When Glasgow PI Charlie Cameron is engaged to find a missing husband, his contacts soon lead to a body in the mortuary. But it isn’t the one he was expecting. Shocked to discover an old friend has been murdered, Charlie sets out to find the killer, but the path to the truth is far from straightforward. Crime boss Jimmy Rafferty also has an interest in following Charlie’s progress, and when the unsuspecting sleuth hooks up with ex-girlfriend Fiona, things start to get dangerous.
Owen Mullen tells a good tale – his main character is well drawn and believable and the villains are wonderfully gritty. The story is a slow burner with lots of character development, helping the reader to root for the hero and there’s also a few surprises along the way (which is nice) and an interesting twist to the ending.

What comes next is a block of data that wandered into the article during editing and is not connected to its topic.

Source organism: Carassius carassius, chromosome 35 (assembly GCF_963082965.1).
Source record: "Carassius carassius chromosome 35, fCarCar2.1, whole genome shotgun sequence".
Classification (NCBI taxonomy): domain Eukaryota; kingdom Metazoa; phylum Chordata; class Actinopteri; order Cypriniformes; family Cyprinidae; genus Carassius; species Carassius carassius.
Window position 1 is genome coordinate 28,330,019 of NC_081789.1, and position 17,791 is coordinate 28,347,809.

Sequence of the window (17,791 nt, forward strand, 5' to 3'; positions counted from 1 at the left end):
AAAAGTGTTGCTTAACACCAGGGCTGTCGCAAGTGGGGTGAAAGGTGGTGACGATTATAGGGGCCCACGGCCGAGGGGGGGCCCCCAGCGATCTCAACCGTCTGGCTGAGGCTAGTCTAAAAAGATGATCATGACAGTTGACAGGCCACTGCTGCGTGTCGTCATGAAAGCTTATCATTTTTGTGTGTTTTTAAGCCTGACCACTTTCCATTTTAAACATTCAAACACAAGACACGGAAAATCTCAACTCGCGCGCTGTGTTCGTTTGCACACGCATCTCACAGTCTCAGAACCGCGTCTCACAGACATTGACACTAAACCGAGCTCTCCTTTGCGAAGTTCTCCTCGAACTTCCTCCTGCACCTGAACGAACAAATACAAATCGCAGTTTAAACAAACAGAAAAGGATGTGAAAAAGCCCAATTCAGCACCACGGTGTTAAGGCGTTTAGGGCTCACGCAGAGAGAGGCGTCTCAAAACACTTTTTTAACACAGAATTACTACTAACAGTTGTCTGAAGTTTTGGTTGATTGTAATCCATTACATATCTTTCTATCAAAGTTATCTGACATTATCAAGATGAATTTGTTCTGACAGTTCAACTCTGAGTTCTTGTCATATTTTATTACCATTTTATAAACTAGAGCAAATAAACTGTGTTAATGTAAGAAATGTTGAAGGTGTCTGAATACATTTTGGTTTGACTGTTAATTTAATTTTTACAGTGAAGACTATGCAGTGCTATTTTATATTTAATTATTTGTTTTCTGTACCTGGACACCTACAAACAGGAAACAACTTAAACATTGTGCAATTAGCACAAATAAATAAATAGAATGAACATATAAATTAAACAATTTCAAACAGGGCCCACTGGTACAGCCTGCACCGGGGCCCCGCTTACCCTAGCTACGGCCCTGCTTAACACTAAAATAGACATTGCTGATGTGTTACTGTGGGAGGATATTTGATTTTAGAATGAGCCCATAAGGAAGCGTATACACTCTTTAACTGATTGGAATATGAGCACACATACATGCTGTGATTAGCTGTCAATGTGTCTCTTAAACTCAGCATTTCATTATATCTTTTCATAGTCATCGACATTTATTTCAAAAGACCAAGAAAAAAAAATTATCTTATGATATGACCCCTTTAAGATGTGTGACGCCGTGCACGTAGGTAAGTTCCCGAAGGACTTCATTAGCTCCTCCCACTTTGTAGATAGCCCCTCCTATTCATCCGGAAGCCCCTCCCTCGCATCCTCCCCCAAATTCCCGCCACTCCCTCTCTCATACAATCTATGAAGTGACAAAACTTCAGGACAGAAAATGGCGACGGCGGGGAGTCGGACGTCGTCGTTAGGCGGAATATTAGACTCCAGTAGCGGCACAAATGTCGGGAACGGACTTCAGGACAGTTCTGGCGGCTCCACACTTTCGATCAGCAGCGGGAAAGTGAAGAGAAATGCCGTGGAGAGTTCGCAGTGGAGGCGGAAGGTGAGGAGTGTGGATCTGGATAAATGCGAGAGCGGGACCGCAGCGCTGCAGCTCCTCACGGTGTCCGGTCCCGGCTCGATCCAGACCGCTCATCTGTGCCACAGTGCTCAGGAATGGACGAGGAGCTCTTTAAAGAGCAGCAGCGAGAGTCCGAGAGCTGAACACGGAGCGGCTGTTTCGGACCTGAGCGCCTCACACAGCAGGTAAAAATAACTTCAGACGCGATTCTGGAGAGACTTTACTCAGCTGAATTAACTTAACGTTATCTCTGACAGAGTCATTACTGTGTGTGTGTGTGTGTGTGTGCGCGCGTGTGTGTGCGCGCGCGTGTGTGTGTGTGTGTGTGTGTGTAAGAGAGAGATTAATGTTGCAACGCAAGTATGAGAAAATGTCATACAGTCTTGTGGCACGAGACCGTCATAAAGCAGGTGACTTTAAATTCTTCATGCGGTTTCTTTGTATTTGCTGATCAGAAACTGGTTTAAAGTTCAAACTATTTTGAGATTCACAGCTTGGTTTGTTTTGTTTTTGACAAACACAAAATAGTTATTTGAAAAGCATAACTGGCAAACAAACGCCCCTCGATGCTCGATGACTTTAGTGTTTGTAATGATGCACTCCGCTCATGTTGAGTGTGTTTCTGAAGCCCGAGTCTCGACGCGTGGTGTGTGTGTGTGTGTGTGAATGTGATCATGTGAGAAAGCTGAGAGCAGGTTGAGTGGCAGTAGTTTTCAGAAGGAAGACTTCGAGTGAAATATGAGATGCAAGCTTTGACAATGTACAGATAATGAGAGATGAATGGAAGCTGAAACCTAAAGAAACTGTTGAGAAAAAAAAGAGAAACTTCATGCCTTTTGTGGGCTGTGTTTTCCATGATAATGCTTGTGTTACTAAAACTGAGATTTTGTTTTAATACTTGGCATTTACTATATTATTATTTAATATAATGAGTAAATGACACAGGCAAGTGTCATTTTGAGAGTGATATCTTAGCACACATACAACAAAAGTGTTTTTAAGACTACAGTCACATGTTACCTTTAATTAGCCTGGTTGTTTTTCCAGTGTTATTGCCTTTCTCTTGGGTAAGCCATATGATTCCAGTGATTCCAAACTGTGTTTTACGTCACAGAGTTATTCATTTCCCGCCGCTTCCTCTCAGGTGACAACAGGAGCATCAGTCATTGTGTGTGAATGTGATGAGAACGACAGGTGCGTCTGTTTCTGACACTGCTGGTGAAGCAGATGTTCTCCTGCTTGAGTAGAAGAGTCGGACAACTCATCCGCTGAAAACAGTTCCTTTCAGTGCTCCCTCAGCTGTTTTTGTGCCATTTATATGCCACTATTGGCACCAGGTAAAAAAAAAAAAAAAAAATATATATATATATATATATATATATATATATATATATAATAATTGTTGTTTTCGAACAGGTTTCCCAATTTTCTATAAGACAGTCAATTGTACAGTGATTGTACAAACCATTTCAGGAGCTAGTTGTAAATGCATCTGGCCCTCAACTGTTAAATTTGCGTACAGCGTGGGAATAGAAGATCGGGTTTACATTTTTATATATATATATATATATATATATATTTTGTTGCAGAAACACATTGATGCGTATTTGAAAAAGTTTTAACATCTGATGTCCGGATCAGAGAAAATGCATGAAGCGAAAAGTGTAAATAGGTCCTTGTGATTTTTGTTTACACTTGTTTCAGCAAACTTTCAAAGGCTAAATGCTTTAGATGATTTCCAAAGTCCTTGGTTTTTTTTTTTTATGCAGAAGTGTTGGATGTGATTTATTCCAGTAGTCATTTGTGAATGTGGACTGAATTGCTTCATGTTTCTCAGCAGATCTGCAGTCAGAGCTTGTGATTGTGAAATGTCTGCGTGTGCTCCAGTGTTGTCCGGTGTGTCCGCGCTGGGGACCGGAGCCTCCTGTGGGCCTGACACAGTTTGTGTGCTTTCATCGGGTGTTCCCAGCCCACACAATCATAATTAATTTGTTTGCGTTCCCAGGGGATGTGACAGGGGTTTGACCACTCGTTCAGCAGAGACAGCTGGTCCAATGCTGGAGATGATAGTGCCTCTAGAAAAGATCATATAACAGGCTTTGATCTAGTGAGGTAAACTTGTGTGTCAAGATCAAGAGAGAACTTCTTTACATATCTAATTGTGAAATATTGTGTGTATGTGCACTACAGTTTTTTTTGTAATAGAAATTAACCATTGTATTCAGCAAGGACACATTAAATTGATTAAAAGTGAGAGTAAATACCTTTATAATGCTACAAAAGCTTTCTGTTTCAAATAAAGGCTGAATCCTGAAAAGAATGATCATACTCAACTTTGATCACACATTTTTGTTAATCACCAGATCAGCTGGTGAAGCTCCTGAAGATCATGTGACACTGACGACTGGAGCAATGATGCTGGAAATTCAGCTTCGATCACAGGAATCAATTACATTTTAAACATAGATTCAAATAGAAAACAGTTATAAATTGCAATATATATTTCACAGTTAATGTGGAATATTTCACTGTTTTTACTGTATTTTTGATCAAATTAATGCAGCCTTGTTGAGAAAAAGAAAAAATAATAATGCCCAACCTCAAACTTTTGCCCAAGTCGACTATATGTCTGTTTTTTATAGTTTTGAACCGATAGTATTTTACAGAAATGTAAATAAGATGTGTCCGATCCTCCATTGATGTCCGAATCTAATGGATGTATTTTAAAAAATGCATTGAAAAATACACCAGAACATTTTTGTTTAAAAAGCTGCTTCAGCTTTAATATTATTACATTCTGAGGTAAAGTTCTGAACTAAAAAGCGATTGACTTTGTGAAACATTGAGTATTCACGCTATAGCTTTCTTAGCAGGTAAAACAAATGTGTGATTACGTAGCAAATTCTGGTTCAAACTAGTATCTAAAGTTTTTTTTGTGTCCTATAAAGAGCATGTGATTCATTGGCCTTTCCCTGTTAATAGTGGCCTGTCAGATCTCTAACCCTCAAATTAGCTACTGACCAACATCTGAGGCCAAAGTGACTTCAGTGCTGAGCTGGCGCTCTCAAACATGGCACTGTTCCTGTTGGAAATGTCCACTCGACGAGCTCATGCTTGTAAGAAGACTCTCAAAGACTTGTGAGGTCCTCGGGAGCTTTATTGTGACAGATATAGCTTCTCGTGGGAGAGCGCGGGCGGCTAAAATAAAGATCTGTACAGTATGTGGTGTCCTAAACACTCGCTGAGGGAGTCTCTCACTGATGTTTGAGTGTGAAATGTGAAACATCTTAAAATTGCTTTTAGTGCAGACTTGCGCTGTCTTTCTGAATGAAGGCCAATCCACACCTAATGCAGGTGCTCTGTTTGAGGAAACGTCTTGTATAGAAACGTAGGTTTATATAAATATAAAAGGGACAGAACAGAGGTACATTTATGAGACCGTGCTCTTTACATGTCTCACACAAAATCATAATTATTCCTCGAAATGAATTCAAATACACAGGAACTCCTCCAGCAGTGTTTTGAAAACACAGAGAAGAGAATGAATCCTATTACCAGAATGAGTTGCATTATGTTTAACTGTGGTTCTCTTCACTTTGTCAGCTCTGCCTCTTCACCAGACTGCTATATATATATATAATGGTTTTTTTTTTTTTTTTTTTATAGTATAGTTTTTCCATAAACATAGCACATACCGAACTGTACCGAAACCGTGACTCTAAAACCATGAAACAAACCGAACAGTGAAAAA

The book starts with the all-seeing narrator then switches to first-person as the main character comes along, and the tale continues, switching back and forth throughout the novel. My problem here is I don’t know who’s telling the story. Now, I’m well aware there’s no rule that says a novel has to be all from the same POV, but it can be slippery old trick to get right. The likes of Iain Banks could do it (such as in Complicity, where the character of the killer is written in the second person), and changing between first-person narrative and omniscient narrator allows an author to let us see what’s happening with other characters. In this case however, I found it incredibly irritating and was constantly distracted from the story. A consistent perspective could have been much more appealing, though obviously would have impacted on the plot.
While this wasn’t one of my favourite reads, it’s definitely a crowd-pleaser, so I’ll be keeping an eye out for Mr Mullen’s next offering – after all, good storytellers are hard to find.